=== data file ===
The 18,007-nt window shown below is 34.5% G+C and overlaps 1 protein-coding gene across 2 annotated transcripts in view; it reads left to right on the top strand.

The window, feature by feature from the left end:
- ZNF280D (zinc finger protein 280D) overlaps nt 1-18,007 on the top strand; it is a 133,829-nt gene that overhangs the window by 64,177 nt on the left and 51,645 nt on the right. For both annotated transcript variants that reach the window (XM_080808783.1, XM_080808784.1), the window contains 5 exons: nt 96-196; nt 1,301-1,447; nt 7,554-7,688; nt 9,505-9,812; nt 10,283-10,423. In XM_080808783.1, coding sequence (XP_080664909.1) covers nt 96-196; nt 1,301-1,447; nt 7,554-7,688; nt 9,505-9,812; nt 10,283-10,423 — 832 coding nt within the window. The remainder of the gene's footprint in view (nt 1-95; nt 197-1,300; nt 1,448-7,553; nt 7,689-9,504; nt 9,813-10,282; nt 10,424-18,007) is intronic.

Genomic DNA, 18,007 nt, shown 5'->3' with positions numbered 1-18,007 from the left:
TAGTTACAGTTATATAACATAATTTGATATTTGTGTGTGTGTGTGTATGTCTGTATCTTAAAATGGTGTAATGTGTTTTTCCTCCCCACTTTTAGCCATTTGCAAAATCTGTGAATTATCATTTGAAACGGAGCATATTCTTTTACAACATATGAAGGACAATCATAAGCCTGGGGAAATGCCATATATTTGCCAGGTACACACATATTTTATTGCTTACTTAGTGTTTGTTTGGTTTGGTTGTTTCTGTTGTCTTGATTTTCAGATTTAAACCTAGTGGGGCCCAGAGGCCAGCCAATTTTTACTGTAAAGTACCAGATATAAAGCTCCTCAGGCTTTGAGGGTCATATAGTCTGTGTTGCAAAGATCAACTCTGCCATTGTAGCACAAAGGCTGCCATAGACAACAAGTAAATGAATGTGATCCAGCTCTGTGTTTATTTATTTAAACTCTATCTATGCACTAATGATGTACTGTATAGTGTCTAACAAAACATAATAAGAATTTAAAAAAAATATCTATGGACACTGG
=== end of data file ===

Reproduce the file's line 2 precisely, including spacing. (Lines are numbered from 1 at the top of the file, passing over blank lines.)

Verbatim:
The window, feature by feature from the left end: